U.S. Senators Jon S. Corzine (D) and Frank R. Lautenberg
(D) of New Jersey, in the aftermath of what might turn out to be one of the worst oil spills ever on the Delaware River, called on President Bush to pay the federal government’s overdue tab to the Delaware River Basin Commission
(DRBC) which is charged with managing the Delaware River for four states and the federal government.
The federal government is nearly $6 million delinquent in dues owed to the commission as part of its obligation under an agreement reached between the government and the states which border the river. In a letter sent to Bush today, the Senators said that the DRBC’s ability to respond to recent oil spill has been hampered by a lack of sufficient resources.
“The Delaware River Basin Commission is vital to the healthy management of the Delaware River which provides drinking water and is an important source of commerce for the region,” said Corzine. “The federal government entered an agreement to help fund the commission and my message to President Bush is the government’s tab is overdue and simply must be paid. The recent oil spill shows how important it is that we have the resources in place to protect and promote the Delaware River as a vital resource for the region and the federal government needs to pony up its share.”
“The DRBC has been invaluable in natural resource conservation and monitoring, education and many other services for all of the Delaware River Basin states. The Bush administration has failed to provide the funding for this commission, as required by law. Quite simply, it has refused to pay its bill,” said Senator Lautenberg.”
The DRBC was established in 1961 by a compact signed by New Jersey, Pennsylvania, Delaware, New York and the federal government, an agreement which is supposed to last 100 years. The Commission’s responsibilities include fisheries protection, flood loss reduction, and water quality monitoring and analysis. Broadly, the commission provides a mechanism for managing the Delaware River so that it remains a viable water resource for the states that live along it. In the aftermath of a spill that dumped massive amounts of crude oil into the river, the Commission has played a crucial role in containing the spill’s impact, but its efforts have been hampered by a lack of sufficient resources. The Senators letter to President Bush is attached.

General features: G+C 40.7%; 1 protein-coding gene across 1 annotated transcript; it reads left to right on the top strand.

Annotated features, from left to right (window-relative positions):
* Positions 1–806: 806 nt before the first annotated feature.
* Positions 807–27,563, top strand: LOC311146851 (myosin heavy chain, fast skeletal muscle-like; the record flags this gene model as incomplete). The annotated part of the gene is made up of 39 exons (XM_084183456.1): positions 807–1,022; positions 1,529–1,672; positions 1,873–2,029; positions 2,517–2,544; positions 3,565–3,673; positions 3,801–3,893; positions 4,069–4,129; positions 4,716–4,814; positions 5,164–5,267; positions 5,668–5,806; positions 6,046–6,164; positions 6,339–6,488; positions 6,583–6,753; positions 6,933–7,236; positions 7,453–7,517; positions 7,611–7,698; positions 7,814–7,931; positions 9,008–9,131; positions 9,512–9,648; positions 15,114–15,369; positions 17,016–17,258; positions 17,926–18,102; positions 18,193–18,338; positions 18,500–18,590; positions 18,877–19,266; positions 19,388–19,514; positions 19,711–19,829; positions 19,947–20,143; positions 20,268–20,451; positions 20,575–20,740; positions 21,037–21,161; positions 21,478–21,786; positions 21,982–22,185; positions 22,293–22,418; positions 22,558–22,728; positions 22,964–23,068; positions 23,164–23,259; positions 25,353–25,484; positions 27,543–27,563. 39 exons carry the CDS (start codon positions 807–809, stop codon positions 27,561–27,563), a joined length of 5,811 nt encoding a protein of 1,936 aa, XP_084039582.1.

December 14, 2004
The Honorable George W. Bush
The White House
1600 Pennsylvania Avenue, N.W.
Washington, D.C. 20500
Dear Mr. President:
As the Delaware River struggles to recover from one of the worst oil spills in its history, we urge you to support full Federal funding of the Delaware River Basin Commission (DRBC) in the Fiscal Year 2006 budget.
As you know, the DRBC was established in 1961 in a compact between the Federal government and the States of New Jersey, New York, Delaware, and Pennsylvania. The Commission’s responsibilities include fisheries protection, flood loss reduction, and water quality monitoring and analysis. Perhaps most importantly, the Commission provides a mechanism for managing the Delaware River so that it remains a viable water resource for the States that live along it. In the aftermath of a spill that dumped massive amounts of crude oil into the river, the Commission has played a crucial role in containing the spill’s impact.
Unfortunately, the Commission’s ability to respond to this crisis has been hampered by a lack of sufficient resources. This is largely because the Federal government has fallen behind on its statutorily-mandated contribution to the Commission’s annual operating budget, resulting in a shortfall of nearly $6 million.
In our view, it is important that we address this shortfall and ensure that the Federal government fully
meets its obligation for the upcoming fiscal year. We therefore urge you to include this funding in your Fiscal Year 2006 budget request.
Thank you for your consideration of our views.
JON S. CORZINE
FRANK R. LAUTENBERG
United States Senator United States Senator